Want to drive your business further? Get the right bums on the seats – a lot of them will belong to Gen-Y. MICHAEL PHILLIPS
By Michael Phillips
As far as I was aware, my mother and a few loyal friends would read my blog on the odd occasion just to make me feel good. Apparently not.
I seemed to have struck a chord (or nerve) with last week’s profound drivel that in order to manage a Gen-Y effectively you must start by throwing the ‘Gen-Y’ term (and the negative connotations that come with it) out the door. I thought it would be a good idea to further develop this point.
The key here is to drop the segmentation and treat your workforce as one. The best analogy I can come up with was shared with me when reading the book Good to Great by Jim Collins. He’s a learned fellow with extensive experience and a research team to match NASA, who has focused his talents towards analysing successful and not so successful companies.
For this particular book he undertook a research team of 12 and five years (it seems a short while when you see the work they undertook) researching the performance and culture of the best public companies in the US. In the end he narrows it down to about a dozen companies that have significantly outperformed the markets for 15 years or greater. Put simply, the companies went from “good” to “great”.
Of his findings, the most common was the element of a strong leader, a dynamic workforce and a “best in class” culture. It’s also where he developed his now famous analogy of “gettin’ the right people on the bus”, or in simple terms – getting the right leader (bus driver) and he/she would then get the best people into the organisation (bus) before steering it in the right direction.
This is the essence of his results and also proves to be the essence of the best organisations; and let’s be honest, it shouldn’t shock you. It was rarely about “the best product” or the most “gung-ho” leader, it was always about the “people”. His findings are now the staple diet of Harvard students looking to drive their own businesses.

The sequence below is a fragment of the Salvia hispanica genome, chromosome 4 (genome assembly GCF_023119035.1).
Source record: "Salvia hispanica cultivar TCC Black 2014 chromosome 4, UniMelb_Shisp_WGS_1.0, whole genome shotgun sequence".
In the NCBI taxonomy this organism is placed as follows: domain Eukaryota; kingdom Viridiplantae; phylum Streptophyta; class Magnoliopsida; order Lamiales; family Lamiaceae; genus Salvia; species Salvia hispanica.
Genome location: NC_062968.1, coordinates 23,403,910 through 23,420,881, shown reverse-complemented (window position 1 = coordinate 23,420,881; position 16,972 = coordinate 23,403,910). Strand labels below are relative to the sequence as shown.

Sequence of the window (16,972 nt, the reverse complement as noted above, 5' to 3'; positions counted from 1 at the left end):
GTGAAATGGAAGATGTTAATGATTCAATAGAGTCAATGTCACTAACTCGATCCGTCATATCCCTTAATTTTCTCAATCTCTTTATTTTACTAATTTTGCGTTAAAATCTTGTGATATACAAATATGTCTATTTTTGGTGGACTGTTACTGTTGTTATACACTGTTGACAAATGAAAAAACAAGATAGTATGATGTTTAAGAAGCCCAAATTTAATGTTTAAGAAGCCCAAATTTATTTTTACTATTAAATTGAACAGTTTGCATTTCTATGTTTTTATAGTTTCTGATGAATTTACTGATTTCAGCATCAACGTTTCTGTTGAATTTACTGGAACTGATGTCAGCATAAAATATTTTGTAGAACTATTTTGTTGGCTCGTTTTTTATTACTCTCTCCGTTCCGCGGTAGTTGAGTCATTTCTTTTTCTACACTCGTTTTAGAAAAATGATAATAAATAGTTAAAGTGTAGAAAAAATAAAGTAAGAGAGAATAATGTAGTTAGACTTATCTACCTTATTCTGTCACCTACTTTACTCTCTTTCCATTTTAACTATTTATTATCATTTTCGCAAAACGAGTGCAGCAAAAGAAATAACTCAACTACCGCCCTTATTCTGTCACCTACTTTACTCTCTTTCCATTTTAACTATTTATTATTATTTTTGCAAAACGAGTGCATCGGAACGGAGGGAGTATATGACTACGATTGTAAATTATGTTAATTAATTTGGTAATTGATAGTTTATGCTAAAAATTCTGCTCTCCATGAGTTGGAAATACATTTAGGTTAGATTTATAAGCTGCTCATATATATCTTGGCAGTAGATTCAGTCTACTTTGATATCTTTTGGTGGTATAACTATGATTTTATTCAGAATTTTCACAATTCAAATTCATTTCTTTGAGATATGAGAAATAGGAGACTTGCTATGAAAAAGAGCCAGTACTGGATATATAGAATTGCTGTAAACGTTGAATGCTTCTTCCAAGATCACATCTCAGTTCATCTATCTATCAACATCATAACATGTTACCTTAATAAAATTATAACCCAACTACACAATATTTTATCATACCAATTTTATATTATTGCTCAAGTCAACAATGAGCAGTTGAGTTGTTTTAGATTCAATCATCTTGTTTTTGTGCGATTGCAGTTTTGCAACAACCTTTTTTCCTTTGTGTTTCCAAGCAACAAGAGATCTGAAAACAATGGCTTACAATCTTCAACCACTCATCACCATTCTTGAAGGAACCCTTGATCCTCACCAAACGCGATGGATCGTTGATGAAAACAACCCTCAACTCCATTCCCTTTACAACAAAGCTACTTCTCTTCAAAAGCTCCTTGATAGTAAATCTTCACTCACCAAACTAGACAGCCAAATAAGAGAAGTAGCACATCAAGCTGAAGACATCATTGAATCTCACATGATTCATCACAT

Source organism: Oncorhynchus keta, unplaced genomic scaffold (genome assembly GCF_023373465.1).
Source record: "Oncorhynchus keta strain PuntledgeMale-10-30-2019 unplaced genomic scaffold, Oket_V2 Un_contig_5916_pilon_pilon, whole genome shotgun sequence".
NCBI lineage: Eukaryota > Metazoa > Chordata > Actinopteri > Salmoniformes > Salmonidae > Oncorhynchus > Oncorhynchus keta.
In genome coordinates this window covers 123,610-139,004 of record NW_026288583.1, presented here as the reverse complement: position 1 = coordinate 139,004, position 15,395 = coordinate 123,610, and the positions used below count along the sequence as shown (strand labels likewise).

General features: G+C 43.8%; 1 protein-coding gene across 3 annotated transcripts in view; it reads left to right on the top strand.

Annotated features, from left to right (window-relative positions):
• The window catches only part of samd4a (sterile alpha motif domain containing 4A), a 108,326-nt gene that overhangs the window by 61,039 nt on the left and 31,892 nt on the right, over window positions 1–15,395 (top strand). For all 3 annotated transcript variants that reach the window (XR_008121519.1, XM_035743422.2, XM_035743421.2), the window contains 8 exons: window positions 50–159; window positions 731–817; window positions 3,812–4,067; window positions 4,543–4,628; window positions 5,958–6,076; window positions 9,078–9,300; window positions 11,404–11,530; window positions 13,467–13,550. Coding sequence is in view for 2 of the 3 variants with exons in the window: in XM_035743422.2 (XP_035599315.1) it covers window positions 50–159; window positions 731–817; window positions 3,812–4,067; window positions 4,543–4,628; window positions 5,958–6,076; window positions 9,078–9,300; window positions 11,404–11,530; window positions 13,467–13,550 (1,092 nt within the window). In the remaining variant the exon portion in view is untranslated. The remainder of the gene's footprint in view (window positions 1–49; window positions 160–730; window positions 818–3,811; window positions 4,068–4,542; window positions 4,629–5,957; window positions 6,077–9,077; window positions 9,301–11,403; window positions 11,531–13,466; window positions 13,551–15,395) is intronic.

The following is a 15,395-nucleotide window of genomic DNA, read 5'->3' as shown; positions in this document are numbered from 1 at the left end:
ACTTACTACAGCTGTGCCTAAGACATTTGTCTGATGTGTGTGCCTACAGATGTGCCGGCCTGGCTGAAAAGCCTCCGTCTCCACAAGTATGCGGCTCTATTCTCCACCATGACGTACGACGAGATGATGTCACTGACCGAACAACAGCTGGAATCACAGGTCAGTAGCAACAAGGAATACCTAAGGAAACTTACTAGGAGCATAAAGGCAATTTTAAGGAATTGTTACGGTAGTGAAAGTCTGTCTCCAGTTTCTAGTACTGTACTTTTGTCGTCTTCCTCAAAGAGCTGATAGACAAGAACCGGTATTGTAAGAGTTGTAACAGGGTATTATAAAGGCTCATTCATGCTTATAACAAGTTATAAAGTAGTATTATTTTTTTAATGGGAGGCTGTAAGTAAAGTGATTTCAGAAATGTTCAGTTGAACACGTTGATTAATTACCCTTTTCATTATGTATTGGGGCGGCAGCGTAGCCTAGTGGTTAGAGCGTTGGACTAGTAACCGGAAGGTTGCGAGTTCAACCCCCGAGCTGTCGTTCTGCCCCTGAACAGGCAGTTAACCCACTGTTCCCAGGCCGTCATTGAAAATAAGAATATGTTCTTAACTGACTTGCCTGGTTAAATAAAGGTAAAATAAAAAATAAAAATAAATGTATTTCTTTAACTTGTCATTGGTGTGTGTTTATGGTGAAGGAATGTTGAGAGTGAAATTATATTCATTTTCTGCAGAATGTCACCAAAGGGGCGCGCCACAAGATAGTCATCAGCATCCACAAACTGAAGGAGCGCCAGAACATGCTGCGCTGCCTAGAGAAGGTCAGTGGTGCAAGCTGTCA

The critical point being that the Great companies focused tirelessly on getting the right people and took as long as was required to do it. Their success never occurred overnight. For some companies it was a full decade before they started to really hum, but once they did they took off and left their opposition for dead.
But they all started the same way – appoint great leader (normally from within the organisation), “leader” then starts on a mass cull/recruitment drive, and then once that has commenced, they begin to get the company moving through its product/service and driving change.
The fact though is that it’s simple in theory, but can be a minefield in practice. Particularly in the current environment of low unemployment, wage rises and “needy” staff.
I know we are meant to be having a “credit crisis” but I haven’t seen this flow to the employment market as yet. But stay resilient! Know what you are looking for (and what you’re not looking for), get the right people and get the wheels on the bus slowly turning.
While you’re doing that, see if you can get a weekend away and do yourself a favour – if you want a refreshing read and want to spark creative thought in your over crowded mind, read Good to Great and I’m sure you will get at least one good idea for your business.
Michael Phillips is a 30-year old CPA managing a business full of Gen-Ys. He’s the Commercial Manager of Cremorne Group which wholesales and retail mens and womens apparel, including the Tommy Hilfiger, Blazer and Perri Cutten brands. He offers his experience as a pioneering Gen-Y managing Gen-Ys, covering issues such as how to recruit, retain and get the most out of Gen-Y – the notoriously difficult younger generation of employees aged 15 to 30.